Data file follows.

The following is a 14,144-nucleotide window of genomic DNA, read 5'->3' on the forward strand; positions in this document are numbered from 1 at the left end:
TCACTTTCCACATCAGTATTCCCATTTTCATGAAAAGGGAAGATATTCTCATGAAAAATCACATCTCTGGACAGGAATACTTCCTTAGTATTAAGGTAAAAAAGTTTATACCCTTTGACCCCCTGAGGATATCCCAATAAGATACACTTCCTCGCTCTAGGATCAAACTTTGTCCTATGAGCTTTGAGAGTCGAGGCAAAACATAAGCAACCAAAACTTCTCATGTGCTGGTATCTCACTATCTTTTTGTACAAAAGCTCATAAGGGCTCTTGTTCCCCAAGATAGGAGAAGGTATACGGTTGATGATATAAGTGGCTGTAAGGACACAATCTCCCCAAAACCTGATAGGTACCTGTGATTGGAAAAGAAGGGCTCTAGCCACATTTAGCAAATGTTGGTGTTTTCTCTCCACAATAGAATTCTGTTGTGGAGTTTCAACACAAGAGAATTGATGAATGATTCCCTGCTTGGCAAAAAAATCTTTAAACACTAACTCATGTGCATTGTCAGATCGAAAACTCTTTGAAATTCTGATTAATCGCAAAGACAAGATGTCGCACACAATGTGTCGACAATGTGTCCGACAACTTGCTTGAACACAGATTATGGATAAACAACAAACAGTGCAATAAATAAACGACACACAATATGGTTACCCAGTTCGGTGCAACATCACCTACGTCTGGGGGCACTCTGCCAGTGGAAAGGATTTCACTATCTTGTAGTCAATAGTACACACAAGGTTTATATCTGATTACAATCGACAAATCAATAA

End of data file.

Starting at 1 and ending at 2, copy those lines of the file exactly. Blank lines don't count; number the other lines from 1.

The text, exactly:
The following is a 14,144-nucleotide window of genomic DNA, read 5'->3' on the forward strand; positions in this document are numbered from 1 at the left end:
TCACTTTCCACATCAGTATTCCCATTTTCATGAAAAGGGAAGATATTCTCATGAAAAATCACATCTCTGGACAGGAATACTTCCTTAGTATTAAGGTAAAAAAGTTTATACCCTTTGACCCCCTGAGGATATCCCAATAAGATACACTTCCTCGCTCTAGGATCAAACTTTGTCCTATGAGCTTTGAGAGTCGAGGCAAAACATAAGCAACCAAAACTTCTCATGTGCTGGTATCTCACTATCTTTTTGTACAAAAGCTCATAAGGGCTCTTGTTCCCCAAGATAGGAGAAGGTATACGGTTGATGATATAAGTGGCTGTAAGGACACAATCTCCCCAAAACCTGATAGGTACCTGTGATTGGAAAAGAAGGGCTCTAGCCACATTTAGCAAATGTTGGTGTTTTCTCTCCACAATAGAATTCTGTTGTGGAGTTTCAACACAAGAGAATTGATGAATGATTCCCTGCTTGGCAAAAAAATCTTTAAACACTAACTCATGTGCATTGTCAGATCGAAAACTCTTTGAAATTCTGATTAATCGCAAAGACAAGATGTCGCACACAATGTGTCGACAATGTGTCCGACAACTTGCTTGAACACAGATTATGGATAAACAACAAACAGTGCAATAAATAAACGACACACAATATGGTTACCCAGTTCGGTGCAACATCACCTACGTCTGGGGGCACTCTGCCAGTGGAAAGGATTTCACTATCTTGTAGTCAATAGTACACACAAGGTTTATATCTGATTACAATCGACAAATCAATAA